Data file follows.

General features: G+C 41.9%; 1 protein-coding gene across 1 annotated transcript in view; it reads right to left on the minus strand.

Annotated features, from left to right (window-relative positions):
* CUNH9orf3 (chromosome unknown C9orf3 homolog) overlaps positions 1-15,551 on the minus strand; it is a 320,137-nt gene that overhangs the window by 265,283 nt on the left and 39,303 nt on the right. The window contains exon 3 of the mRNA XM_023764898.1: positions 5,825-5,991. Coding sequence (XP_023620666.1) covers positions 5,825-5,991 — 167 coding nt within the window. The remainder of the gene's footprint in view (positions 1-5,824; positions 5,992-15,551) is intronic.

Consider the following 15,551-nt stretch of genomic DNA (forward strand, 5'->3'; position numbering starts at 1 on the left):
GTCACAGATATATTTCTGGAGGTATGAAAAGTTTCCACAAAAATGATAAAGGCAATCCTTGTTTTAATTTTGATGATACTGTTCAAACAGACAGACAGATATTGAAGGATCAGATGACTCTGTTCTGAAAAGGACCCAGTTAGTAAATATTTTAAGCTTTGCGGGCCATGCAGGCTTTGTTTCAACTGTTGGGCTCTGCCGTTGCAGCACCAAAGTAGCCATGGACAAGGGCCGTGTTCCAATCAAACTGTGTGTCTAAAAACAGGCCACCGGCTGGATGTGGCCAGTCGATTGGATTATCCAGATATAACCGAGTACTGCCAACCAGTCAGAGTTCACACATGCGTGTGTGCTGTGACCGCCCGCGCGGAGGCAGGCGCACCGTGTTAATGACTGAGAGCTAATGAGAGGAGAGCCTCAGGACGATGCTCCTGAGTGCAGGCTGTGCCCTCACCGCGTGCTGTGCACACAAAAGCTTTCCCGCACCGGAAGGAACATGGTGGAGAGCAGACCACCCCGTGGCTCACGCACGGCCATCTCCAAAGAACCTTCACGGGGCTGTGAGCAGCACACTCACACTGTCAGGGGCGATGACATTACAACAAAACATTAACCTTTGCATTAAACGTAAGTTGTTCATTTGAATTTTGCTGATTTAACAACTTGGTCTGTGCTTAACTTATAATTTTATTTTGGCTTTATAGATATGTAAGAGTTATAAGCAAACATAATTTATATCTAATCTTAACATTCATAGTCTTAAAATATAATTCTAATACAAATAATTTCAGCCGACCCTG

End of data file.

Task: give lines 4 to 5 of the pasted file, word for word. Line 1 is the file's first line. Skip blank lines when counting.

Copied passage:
Consider the following 15,551-nt stretch of genomic DNA (forward strand, 5'->3'; position numbering starts at 1 on the left):
GTCACAGATATATTTCTGGAGGTATGAAAAGTTTCCACAAAAATGATAAAGGCAATCCTTGTTTTAATTTTGATGATACTGTTCAAACAGACAGACAGATATTGAAGGATCAGATGACTCTGTTCTGAAAAGGACCCAGTTAGTAAATATTTTAAGCTTTGCGGGCCATGCAGGCTTTGTTTCAACTGTTGGGCTCTGCCGTTGCAGCACCAAAGTAGCCATGGACAAGGGCCGTGTTCCAATCAAACTGTGTGTCTAAAAACAGGCCACCGGCTGGATGTGGCCAGTCGATTGGATTATCCAGATATAACCGAGTACTGCCAACCAGTCAGAGTTCACACATGCGTGTGTGCTGTGACCGCCCGCGCGGAGGCAGGCGCACCGTGTTAATGACTGAGAGCTAATGAGAGGAGAGCCTCAGGACGATGCTCCTGAGTGCAGGCTGTGCCCTCACCGCGTGCTGTGCACACAAAAGCTTTCCCGCACCGGAAGGAACATGGTGGAGAGCAGACCACCCCGTGGCTCACGCACGGCCATCTCCAAAGAACCTTCACGGGGCTGTGAGCAGCACACTCACACTGTCAGGGGCGATGACATTACAACAAAACATTAACCTTTGCATTAAACGTAAGTTGTTCATTTGAATTTTGCTGATTTAACAACTTGGTCTGTGCTTAACTTATAATTTTATTTTGGCTTTATAGATATGTAAGAGTTATAAGCAAACATAATTTATATCTAATCTTAACATTCATAGTCTTAAAATATAATTCTAATACAAATAATTTCAGCCGACCCTG